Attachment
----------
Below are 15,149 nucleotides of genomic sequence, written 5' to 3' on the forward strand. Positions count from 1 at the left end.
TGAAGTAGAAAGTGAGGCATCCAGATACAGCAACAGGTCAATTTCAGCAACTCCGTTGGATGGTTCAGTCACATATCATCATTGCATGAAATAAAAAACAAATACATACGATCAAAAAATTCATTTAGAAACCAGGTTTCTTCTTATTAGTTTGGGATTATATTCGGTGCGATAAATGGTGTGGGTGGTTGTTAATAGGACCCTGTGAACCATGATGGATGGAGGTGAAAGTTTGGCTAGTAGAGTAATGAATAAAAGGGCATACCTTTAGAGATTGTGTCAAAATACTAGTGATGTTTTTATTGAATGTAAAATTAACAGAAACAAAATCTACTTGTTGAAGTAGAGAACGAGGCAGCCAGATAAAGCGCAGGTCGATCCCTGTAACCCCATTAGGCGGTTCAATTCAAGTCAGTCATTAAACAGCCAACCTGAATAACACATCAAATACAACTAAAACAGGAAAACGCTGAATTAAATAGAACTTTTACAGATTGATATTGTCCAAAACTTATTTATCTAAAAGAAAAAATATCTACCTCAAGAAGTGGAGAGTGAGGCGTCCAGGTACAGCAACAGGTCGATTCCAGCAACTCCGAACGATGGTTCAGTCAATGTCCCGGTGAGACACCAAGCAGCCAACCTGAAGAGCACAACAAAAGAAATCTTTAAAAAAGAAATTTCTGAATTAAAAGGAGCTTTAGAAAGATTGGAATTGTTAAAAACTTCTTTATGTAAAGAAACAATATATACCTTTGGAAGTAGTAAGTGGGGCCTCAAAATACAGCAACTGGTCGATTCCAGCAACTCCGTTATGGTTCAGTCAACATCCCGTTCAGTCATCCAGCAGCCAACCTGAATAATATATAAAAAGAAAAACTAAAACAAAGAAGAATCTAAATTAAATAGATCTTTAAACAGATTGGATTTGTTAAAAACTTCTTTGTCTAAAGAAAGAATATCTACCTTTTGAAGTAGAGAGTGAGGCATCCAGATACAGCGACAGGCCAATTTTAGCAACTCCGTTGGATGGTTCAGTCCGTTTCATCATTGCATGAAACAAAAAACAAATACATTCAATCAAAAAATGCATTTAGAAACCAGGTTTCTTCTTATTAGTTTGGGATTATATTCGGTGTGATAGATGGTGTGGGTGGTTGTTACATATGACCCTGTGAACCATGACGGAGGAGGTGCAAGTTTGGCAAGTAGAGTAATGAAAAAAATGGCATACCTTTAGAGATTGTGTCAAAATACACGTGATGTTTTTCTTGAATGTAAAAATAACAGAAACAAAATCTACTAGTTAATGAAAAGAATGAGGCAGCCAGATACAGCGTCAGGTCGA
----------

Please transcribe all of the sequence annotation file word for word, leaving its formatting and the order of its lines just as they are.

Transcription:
Below are 15,149 nucleotides of genomic sequence, written 5' to 3' on the forward strand. Positions count from 1 at the left end.
TGAAGTAGAAAGTGAGGCATCCAGATACAGCAACAGGTCAATTTCAGCAACTCCGTTGGATGGTTCAGTCACATATCATCATTGCATGAAATAAAAAACAAATACATACGATCAAAAAATTCATTTAGAAACCAGGTTTCTTCTTATTAGTTTGGGATTATATTCGGTGCGATAAATGGTGTGGGTGGTTGTTAATAGGACCCTGTGAACCATGATGGATGGAGGTGAAAGTTTGGCTAGTAGAGTAATGAATAAAAGGGCATACCTTTAGAGATTGTGTCAAAATACTAGTGATGTTTTTATTGAATGTAAAATTAACAGAAACAAAATCTACTTGTTGAAGTAGAGAACGAGGCAGCCAGATAAAGCGCAGGTCGATCCCTGTAACCCCATTAGGCGGTTCAATTCAAGTCAGTCATTAAACAGCCAACCTGAATAACACATCAAATACAACTAAAACAGGAAAACGCTGAATTAAATAGAACTTTTACAGATTGATATTGTCCAAAACTTATTTATCTAAAAGAAAAAATATCTACCTCAAGAAGTGGAGAGTGAGGCGTCCAGGTACAGCAACAGGTCGATTCCAGCAACTCCGAACGATGGTTCAGTCAATGTCCCGGTGAGACACCAAGCAGCCAACCTGAAGAGCACAACAAAAGAAATCTTTAAAAAAGAAATTTCTGAATTAAAAGGAGCTTTAGAAAGATTGGAATTGTTAAAAACTTCTTTATGTAAAGAAACAATATATACCTTTGGAAGTAGTAAGTGGGGCCTCAAAATACAGCAACTGGTCGATTCCAGCAACTCCGTTATGGTTCAGTCAACATCCCGTTCAGTCATCCAGCAGCCAACCTGAATAATATATAAAAAGAAAAACTAAAACAAAGAAGAATCTAAATTAAATAGATCTTTAAACAGATTGGATTTGTTAAAAACTTCTTTGTCTAAAGAAAGAATATCTACCTTTTGAAGTAGAGAGTGAGGCATCCAGATACAGCGACAGGCCAATTTTAGCAACTCCGTTGGATGGTTCAGTCCGTTTCATCATTGCATGAAACAAAAAACAAATACATTCAATCAAAAAATGCATTTAGAAACCAGGTTTCTTCTTATTAGTTTGGGATTATATTCGGTGTGATAGATGGTGTGGGTGGTTGTTACATATGACCCTGTGAACCATGACGGAGGAGGTGCAAGTTTGGCAAGTAGAGTAATGAAAAAAATGGCATACCTTTAGAGATTGTGTCAAAATACACGTGATGTTTTTCTTGAATGTAAAAATAACAGAAACAAAATCTACTAGTTAATGAAAAGAATGAGGCAGCCAGATACAGCGTCAGGTCGA